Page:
Cyprus – Cyprus has one of the lowest rates of corporate tax in Europe at just 12.5% for resident companies, while non-resident companies pay zero taxes.  People who are tax residents pay income tax on their worldwide earnings while people who are not tax residents are only taxed on income that is Cyprus-based.  Tax residents pay tax on earnings over 19,500 Euros at 20%, which rises to 35% for income over 60,000 Euros.  Employees in Cyprus pay 7.8% of their earnings, while the employer pays 11.5%.  The standard rate of VAT is 19% with a lower rate of 9% for groceries, books and hotels, while certain areas such as rent, exports and financial services are exempt from VAT.

Czech Republic – The Czech Republic has a flat rate of 15% for EU citizens starting a business there which, with the ability to apply a lump sum tax deduction instead of expenses, can be reduced to as little as 6-9% for self-employed business owners.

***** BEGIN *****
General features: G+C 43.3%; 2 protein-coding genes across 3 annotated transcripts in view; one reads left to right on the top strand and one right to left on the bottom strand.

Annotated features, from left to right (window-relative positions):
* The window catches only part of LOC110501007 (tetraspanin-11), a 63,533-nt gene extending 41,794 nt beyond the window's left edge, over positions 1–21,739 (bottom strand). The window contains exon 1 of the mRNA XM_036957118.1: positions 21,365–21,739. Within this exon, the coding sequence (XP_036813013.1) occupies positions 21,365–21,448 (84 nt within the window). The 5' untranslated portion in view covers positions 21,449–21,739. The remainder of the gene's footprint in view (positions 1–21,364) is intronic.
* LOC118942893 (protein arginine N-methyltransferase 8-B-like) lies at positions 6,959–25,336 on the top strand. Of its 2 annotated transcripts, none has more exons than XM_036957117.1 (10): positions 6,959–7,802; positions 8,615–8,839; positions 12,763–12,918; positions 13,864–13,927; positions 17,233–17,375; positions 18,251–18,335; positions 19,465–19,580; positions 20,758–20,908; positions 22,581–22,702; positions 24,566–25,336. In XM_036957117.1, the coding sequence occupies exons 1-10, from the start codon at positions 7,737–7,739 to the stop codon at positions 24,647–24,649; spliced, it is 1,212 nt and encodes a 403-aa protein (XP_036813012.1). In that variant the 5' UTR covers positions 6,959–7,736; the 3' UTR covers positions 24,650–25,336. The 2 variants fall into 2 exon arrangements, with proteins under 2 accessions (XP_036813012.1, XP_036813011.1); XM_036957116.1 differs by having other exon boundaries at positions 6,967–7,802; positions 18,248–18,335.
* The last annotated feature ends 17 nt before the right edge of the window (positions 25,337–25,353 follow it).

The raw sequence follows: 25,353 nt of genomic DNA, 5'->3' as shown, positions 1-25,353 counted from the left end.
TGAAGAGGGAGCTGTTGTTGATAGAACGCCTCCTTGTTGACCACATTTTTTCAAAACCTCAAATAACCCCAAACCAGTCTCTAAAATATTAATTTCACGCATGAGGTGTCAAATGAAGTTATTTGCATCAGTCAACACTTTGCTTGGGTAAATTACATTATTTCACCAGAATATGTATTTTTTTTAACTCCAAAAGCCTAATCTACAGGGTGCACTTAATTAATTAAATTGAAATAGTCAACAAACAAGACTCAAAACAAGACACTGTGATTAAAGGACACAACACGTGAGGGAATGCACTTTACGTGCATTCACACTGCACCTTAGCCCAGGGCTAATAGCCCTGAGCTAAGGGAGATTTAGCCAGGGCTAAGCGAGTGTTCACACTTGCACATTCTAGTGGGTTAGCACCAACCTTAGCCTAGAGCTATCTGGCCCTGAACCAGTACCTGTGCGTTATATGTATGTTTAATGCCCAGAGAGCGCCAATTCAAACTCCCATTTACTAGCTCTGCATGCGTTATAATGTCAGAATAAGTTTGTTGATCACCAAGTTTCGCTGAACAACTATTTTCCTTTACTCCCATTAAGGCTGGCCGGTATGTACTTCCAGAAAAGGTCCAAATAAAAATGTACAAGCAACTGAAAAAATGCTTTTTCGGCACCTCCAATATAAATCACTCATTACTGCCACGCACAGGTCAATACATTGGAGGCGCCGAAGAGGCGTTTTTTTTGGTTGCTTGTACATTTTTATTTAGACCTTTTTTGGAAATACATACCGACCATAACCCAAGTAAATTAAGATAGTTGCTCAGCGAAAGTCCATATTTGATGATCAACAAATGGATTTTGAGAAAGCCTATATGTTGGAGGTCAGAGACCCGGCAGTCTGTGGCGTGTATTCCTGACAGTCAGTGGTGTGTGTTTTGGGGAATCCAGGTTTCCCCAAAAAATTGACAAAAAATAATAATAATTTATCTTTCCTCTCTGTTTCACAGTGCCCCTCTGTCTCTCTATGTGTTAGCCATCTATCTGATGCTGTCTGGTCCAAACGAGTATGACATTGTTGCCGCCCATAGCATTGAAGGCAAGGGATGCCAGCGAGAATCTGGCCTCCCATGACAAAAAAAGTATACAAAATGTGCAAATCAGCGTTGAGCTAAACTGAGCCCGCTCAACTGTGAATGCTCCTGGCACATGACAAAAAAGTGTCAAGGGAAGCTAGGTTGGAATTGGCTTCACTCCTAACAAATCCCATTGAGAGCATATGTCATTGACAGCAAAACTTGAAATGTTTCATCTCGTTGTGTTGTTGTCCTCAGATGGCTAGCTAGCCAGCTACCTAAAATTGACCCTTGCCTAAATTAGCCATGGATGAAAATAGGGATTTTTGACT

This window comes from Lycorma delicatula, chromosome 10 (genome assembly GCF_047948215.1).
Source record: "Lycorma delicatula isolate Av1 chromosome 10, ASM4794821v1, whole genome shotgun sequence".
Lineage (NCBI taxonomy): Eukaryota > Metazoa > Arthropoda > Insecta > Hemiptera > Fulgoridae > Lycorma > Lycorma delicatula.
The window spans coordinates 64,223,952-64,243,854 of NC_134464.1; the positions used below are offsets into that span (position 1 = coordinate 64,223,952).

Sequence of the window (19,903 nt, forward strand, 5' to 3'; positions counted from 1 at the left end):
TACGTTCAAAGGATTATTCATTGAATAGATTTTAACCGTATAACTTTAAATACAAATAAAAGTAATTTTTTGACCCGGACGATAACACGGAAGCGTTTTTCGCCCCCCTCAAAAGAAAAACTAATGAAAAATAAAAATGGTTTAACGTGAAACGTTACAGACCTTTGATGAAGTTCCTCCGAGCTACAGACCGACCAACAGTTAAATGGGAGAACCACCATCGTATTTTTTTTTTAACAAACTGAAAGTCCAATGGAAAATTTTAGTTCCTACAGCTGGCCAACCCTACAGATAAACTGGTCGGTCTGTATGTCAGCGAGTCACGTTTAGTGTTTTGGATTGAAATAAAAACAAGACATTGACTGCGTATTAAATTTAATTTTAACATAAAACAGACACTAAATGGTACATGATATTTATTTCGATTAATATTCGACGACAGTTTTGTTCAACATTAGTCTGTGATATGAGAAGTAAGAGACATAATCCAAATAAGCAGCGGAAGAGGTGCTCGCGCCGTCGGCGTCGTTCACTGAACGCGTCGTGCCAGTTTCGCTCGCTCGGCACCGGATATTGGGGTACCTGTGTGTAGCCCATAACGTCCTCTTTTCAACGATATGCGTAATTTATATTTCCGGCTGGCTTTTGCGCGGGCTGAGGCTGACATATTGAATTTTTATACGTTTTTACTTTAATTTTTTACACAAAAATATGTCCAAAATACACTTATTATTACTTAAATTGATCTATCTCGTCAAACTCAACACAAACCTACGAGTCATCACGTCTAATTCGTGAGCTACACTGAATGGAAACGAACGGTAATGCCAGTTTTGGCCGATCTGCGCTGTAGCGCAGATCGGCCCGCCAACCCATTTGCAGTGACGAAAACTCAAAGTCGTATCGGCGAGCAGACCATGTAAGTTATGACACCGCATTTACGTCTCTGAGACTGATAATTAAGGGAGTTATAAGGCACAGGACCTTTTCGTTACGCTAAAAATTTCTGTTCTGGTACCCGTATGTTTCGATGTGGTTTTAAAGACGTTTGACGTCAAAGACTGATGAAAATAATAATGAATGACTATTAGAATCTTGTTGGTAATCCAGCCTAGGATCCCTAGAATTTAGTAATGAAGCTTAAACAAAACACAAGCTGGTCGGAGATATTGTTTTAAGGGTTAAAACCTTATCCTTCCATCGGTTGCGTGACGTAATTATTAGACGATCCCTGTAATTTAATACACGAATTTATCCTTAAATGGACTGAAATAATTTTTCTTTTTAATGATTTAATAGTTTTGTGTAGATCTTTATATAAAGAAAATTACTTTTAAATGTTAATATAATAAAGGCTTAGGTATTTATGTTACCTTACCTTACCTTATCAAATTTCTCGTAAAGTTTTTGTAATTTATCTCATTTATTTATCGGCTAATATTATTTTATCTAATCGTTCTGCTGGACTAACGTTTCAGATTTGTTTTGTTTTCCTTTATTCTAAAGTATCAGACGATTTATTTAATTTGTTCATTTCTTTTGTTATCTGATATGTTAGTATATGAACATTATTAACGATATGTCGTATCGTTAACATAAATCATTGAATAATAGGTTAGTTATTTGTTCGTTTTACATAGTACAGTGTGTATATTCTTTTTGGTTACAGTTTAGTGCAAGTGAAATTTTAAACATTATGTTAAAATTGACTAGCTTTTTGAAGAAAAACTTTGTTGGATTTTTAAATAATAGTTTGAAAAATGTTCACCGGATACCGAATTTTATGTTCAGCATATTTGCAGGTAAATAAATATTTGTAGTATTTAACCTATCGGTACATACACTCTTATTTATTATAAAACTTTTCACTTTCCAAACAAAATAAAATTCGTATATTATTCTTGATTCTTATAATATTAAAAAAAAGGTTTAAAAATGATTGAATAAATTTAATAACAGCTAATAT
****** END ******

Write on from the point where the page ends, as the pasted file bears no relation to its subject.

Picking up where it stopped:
Republic of Georgia – Georgia has for the most part, a territorial tax system that does not include foreign-earned income.  This makes it an attractive destination for anyone with a Georgian residency who earns income from abroad as profits will not be taxed in Georgia.  Other taxes are low, with income tax being only 1% on income up to 500,000 Georgian Lari, which equates to about $145,00.  There is no personal income tax for income derived from outside Georgia or from reselling cryptocurrencies.  Corporate tax is 15% after any dividends have been paid and if the money is reinvested there is no tax charged.  Tax exemptions exist for technology companies that provide services outside of Georgia and there are “free industrial zones” providing tax exemptions inside the country.